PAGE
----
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Review: Small Engine Repair



John Pollono's play Small Engine Repair came out in 2011 and made a bit of a splash. The film adaptation finds Pollono as director, writer, and star and he successfully translates the play to film while avoiding many of the pitfalls of going from stage to screen. This is largely due to Pollono's confident direction that widens the scope of the film by changing locations and adding characters.


At the heart of the story is an examination of class revenge and toxic masculinity. Jon Bernthal reprises his role from the stage here because what actor honestly represents a particular type of angry masculinity like him. Shea Whigham is a new addition here and works well against Pollono and Bernthal.


The story follows three childhood friends who are now part of the working-class and middle-aged. They live in Manchester N.H., a small, icy New England city. It seems like a quiet city and their lives aren't really going places when the film opens. When the men get together, their adolescent prankish attitudes come back instantly. Frank (Pollono) is a mechanic just released from prison. He carries with him a rage that simmers all the time. Terrance Swaino (Benthal) is the aging ladies' man who thinks he is a bit above his buddies. Packie (Whigham) is the least mature of them, riding a BMX bike around town and generally looking to get drunk or worse most of the time.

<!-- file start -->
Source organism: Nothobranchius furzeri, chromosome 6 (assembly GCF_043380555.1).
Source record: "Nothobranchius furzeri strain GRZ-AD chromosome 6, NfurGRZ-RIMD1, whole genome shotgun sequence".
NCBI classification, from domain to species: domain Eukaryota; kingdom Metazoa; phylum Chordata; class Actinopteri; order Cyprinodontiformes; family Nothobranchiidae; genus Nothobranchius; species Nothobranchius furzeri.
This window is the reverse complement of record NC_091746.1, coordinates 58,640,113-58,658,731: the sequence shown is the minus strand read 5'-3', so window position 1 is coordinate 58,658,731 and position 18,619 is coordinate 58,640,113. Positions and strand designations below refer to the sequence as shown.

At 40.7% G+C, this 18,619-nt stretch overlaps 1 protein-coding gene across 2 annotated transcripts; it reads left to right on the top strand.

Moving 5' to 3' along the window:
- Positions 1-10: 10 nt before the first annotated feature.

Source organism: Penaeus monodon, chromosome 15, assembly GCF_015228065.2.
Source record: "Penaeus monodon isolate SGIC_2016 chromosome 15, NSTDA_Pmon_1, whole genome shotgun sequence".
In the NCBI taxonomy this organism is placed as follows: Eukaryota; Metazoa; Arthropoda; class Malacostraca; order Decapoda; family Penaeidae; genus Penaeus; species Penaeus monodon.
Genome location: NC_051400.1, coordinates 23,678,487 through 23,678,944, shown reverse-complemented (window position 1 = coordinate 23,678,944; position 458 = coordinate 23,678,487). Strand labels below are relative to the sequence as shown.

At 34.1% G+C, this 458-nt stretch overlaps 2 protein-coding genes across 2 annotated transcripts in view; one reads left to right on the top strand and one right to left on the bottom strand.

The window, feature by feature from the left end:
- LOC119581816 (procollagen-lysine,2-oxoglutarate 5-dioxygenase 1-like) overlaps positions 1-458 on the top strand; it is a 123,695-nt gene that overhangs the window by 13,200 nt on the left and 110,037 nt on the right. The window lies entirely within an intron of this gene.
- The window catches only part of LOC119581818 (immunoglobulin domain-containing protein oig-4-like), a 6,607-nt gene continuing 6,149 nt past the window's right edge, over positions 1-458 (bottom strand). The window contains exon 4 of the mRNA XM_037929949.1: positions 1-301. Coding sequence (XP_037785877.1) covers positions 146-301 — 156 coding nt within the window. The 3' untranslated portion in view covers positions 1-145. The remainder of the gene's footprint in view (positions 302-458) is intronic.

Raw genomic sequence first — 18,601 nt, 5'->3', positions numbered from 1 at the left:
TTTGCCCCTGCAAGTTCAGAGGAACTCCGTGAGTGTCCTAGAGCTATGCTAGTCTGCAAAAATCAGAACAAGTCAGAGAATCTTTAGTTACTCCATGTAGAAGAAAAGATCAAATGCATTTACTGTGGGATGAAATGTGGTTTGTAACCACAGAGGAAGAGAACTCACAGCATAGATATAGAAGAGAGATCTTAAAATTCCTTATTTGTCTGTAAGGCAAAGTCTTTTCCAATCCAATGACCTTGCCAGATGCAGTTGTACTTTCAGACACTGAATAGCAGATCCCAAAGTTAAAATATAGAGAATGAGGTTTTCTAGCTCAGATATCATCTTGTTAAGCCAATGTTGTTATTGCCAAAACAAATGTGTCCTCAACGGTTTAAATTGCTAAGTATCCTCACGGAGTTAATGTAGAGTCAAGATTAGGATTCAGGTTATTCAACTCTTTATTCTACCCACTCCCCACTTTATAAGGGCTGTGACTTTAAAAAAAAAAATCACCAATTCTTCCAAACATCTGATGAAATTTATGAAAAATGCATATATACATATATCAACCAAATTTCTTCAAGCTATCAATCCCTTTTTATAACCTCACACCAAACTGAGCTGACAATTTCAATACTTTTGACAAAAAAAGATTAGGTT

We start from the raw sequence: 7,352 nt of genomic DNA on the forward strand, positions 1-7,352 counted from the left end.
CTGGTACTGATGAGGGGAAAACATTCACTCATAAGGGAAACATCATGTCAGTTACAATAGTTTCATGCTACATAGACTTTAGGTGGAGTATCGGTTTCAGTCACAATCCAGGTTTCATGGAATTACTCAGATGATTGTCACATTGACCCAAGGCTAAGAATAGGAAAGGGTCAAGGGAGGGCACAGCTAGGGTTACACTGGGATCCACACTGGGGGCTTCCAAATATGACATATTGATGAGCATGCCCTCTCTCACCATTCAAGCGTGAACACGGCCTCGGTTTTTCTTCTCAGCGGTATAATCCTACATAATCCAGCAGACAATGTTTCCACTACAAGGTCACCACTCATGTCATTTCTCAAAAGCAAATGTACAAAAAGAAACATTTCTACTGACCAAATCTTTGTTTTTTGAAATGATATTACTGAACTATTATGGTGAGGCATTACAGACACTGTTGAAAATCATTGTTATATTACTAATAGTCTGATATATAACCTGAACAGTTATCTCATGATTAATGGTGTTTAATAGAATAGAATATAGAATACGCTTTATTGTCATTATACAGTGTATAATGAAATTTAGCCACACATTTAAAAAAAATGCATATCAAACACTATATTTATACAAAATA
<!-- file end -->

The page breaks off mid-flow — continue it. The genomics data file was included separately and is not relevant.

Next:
Frank's pride and joy is his daughter Crystal (Ciara Bravo). Crystal is smart and college-bound. She has a good chance of getting out of Manchester. Her mother Karen (Jordana Spiro) is a mess. She wants to be in Crystal's life but shows up drunk and without money. Frank only tolerates her because Crystal wants her around.


The film's first half is a slice of life buddy comedy of sorts. The sadness of these men's lives sits right outside of every scene. The three leads play off each other wonderfully and the humor bubbles up from their performances. There is a running commentary on class. Frank tells his daughter they aren't poor early on. Small Engine Repair makes a big tonal shift midway through with the arrival of Chad (Spencer House) a law student whose parents are rich and get him out of any situation. Frank knows Chad from a pickup basketball crew. Frank invites Chad to come by and deal drugs so the three friends can have an experience. But Frank has another, darker reason for Chad coming over.


Once the film kicks over to full thriller mode, it is a tense affair. The ensemble cast is all excellent here which helps make the transition of tones smooth. The final act becomes a bit stagey but it is also when the film is firing on all cylinders. Pollono in particular is mesmerizing as Frank. The film gets very dark as we learn what Chad has done to deserve Frank's wrath.

However, in its final moments, Small Engine Repair wraps everything up in a neat bow. It is too neat for my tastes as the near-perfect resolution rings false. For a film about the messiness of masculinity, the ending undermines the film's theme by showing that everything can work out. One leaves the film unsure if anything truly changes and what is the point of the entire story. Until the final few minutes, the film is funny, thrilling, and moving with a trio of fantastic performances.


3.5/5Bernthal